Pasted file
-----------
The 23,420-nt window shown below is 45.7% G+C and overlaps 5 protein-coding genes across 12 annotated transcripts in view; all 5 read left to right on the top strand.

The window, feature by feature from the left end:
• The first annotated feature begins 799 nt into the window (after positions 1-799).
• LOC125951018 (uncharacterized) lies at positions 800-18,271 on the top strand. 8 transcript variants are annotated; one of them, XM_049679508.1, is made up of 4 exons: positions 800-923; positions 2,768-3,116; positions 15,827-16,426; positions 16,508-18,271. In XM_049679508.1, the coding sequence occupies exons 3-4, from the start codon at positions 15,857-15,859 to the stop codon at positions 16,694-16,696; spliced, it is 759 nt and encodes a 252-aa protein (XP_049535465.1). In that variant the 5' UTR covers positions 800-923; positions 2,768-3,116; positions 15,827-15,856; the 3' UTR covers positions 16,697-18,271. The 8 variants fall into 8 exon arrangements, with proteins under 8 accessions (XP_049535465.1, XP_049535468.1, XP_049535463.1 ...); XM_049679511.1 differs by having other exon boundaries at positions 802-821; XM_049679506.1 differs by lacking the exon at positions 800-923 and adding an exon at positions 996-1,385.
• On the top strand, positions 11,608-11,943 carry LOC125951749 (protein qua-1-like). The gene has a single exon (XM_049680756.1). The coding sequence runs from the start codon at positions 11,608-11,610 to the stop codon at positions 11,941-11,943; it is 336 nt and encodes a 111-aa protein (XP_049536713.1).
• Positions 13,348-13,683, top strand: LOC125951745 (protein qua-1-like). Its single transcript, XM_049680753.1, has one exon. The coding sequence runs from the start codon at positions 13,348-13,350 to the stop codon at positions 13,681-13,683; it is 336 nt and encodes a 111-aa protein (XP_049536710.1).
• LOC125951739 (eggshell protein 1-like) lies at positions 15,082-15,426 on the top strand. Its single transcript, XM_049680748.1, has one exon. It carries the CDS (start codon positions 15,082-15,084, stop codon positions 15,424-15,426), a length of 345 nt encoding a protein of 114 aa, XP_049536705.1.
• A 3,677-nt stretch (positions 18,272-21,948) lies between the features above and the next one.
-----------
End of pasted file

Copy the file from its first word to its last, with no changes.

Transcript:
The 23,420-nt window shown below is 45.7% G+C and overlaps 5 protein-coding genes across 12 annotated transcripts in view; all 5 read left to right on the top strand.

The window, feature by feature from the left end:
• The first annotated feature begins 799 nt into the window (after positions 1-799).
• LOC125951018 (uncharacterized) lies at positions 800-18,271 on the top strand. 8 transcript variants are annotated; one of them, XM_049679508.1, is made up of 4 exons: positions 800-923; positions 2,768-3,116; positions 15,827-16,426; positions 16,508-18,271. In XM_049679508.1, the coding sequence occupies exons 3-4, from the start codon at positions 15,857-15,859 to the stop codon at positions 16,694-16,696; spliced, it is 759 nt and encodes a 252-aa protein (XP_049535465.1). In that variant the 5' UTR covers positions 800-923; positions 2,768-3,116; positions 15,827-15,856; the 3' UTR covers positions 16,697-18,271. The 8 variants fall into 8 exon arrangements, with proteins under 8 accessions (XP_049535465.1, XP_049535468.1, XP_049535463.1 ...); XM_049679511.1 differs by having other exon boundaries at positions 802-821; XM_049679506.1 differs by lacking the exon at positions 800-923 and adding an exon at positions 996-1,385.
• On the top strand, positions 11,608-11,943 carry LOC125951749 (protein qua-1-like). The gene has a single exon (XM_049680756.1). The coding sequence runs from the start codon at positions 11,608-11,610 to the stop codon at positions 11,941-11,943; it is 336 nt and encodes a 111-aa protein (XP_049536713.1).
• Positions 13,348-13,683, top strand: LOC125951745 (protein qua-1-like). Its single transcript, XM_049680753.1, has one exon. The coding sequence runs from the start codon at positions 13,348-13,350 to the stop codon at positions 13,681-13,683; it is 336 nt and encodes a 111-aa protein (XP_049536710.1).
• LOC125951739 (eggshell protein 1-like) lies at positions 15,082-15,426 on the top strand. Its single transcript, XM_049680748.1, has one exon. It carries the CDS (start codon positions 15,082-15,084, stop codon positions 15,424-15,426), a length of 345 nt encoding a protein of 114 aa, XP_049536705.1.
• A 3,677-nt stretch (positions 18,272-21,948) lies between the features above and the next one.